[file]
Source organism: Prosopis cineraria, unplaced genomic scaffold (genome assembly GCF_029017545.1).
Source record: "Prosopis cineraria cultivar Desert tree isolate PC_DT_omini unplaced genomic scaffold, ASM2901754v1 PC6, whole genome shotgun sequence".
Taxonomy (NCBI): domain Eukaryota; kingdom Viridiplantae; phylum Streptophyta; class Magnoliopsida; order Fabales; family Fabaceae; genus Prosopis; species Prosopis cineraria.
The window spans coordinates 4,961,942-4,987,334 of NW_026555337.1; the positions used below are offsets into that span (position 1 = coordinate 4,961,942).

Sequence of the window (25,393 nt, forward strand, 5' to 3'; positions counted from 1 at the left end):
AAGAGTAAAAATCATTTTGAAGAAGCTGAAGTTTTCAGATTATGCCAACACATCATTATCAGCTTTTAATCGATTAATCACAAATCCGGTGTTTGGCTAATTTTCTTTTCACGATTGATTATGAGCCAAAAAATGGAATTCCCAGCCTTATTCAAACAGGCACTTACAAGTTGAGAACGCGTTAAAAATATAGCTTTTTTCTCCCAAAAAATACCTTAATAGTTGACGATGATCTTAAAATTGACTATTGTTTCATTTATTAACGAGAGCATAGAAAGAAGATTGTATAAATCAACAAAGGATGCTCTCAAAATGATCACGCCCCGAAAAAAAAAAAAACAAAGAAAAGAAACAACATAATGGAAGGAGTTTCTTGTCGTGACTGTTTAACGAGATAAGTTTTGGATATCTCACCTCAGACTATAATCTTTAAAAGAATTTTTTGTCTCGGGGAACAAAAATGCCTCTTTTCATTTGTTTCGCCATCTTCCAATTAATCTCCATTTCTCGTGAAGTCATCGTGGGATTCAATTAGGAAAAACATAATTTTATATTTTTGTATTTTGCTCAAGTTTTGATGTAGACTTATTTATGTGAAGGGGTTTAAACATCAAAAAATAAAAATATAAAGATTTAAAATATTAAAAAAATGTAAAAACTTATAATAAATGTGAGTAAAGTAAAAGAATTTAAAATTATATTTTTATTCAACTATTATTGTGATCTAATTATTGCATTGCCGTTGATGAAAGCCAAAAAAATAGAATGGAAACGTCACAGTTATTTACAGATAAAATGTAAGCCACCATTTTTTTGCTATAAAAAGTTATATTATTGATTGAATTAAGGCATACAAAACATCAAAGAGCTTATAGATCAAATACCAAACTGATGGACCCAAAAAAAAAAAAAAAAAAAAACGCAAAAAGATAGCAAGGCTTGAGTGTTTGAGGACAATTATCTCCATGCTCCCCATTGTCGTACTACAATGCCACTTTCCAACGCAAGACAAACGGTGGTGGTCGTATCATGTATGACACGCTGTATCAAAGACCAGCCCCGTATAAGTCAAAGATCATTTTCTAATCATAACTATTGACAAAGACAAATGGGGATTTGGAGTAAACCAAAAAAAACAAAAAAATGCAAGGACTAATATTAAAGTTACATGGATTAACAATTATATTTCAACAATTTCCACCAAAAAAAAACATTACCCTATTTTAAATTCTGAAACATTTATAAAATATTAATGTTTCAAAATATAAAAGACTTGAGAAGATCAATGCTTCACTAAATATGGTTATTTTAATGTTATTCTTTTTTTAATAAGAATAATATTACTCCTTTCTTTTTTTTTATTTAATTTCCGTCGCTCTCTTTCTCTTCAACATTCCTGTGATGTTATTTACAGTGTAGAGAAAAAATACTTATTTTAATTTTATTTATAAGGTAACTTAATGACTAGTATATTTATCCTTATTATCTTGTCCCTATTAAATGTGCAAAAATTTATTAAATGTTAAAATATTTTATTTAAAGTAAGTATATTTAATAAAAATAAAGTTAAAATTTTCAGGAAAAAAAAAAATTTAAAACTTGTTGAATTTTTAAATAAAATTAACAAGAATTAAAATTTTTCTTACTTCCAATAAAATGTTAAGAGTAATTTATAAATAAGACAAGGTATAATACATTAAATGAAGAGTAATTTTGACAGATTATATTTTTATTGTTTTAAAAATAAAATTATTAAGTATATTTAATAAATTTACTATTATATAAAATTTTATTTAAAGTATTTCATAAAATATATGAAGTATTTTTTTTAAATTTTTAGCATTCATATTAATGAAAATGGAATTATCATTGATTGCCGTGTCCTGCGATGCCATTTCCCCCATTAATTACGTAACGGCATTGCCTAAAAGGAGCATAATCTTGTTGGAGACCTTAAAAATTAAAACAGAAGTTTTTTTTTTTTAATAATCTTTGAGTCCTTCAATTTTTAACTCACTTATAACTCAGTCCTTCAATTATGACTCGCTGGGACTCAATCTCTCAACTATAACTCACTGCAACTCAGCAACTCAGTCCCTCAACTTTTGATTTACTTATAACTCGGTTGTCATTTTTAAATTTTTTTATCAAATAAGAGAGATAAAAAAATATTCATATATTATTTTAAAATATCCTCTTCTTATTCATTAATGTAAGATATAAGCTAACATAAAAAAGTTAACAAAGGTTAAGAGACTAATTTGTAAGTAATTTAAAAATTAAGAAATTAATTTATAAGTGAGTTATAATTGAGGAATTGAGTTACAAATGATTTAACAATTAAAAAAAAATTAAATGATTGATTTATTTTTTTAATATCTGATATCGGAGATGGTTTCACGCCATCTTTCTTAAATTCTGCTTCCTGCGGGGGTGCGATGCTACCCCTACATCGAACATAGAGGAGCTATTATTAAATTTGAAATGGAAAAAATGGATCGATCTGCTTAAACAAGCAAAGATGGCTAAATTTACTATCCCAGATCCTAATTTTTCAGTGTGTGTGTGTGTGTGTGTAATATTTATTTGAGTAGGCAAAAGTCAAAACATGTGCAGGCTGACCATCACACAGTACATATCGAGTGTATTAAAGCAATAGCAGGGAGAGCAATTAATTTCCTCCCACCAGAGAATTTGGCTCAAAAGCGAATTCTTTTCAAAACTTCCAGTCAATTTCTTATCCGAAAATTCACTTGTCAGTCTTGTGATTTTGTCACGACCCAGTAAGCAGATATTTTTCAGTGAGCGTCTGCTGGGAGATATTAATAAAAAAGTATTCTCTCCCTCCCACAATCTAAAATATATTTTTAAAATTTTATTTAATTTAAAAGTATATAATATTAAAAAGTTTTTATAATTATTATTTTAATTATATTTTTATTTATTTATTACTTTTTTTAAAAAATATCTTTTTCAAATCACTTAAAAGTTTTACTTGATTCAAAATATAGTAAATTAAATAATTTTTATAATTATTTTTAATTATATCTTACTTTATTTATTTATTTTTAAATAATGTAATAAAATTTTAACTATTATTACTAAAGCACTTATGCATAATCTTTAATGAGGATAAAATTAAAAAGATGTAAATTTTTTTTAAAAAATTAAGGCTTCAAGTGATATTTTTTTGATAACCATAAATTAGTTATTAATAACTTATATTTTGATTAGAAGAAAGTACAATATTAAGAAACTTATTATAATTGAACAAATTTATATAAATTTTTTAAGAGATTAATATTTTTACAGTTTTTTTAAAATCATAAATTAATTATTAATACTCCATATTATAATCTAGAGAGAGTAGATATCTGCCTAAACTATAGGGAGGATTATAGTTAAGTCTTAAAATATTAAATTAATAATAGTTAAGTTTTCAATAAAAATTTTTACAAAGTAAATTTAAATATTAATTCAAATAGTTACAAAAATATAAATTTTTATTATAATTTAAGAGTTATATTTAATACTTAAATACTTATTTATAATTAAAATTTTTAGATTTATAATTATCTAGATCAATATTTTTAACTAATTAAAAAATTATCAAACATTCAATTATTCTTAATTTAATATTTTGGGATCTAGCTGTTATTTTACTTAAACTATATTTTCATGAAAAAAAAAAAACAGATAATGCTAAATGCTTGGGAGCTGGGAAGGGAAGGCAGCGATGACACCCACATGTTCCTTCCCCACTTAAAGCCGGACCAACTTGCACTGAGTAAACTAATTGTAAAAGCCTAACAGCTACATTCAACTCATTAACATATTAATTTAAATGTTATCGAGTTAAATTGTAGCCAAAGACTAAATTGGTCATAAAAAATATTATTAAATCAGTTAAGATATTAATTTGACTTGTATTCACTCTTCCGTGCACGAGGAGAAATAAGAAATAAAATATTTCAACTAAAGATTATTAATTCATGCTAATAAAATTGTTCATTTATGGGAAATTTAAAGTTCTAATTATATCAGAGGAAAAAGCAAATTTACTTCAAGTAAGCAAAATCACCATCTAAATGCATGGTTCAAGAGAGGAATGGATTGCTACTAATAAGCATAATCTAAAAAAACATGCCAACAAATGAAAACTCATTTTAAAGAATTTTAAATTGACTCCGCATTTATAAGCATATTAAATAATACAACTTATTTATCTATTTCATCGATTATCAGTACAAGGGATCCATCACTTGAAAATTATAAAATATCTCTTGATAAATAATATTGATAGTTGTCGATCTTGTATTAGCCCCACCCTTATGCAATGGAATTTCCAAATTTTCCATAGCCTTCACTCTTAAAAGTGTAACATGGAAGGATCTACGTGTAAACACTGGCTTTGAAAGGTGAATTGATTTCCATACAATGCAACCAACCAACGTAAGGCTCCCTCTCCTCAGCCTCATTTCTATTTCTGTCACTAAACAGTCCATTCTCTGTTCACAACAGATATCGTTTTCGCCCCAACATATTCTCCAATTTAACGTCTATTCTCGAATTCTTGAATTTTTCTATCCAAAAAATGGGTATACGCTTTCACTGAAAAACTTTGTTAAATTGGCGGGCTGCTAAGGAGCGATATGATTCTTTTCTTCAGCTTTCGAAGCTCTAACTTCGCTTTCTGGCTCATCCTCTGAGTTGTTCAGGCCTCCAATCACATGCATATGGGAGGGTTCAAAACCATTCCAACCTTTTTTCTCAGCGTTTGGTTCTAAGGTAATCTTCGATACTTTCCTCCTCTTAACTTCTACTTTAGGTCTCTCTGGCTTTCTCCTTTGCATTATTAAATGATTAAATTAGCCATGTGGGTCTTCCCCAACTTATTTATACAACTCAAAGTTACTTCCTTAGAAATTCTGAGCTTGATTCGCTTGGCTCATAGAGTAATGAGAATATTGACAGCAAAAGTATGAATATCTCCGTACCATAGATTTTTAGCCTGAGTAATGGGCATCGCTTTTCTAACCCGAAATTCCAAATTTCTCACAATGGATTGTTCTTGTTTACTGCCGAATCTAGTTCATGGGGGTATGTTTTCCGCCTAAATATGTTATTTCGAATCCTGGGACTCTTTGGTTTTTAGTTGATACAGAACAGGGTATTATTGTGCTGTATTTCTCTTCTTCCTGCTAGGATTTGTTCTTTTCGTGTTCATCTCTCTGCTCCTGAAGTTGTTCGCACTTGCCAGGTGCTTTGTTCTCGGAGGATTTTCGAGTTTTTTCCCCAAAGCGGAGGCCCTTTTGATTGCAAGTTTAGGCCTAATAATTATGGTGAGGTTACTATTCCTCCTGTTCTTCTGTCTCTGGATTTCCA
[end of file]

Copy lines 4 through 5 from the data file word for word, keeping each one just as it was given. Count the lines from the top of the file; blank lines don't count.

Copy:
The window spans coordinates 4,961,942-4,987,334 of NW_026555337.1; the positions used below are offsets into that span (position 1 = coordinate 4,961,942).

Sequence of the window (25,393 nt, forward strand, 5' to 3'; positions counted from 1 at the left end):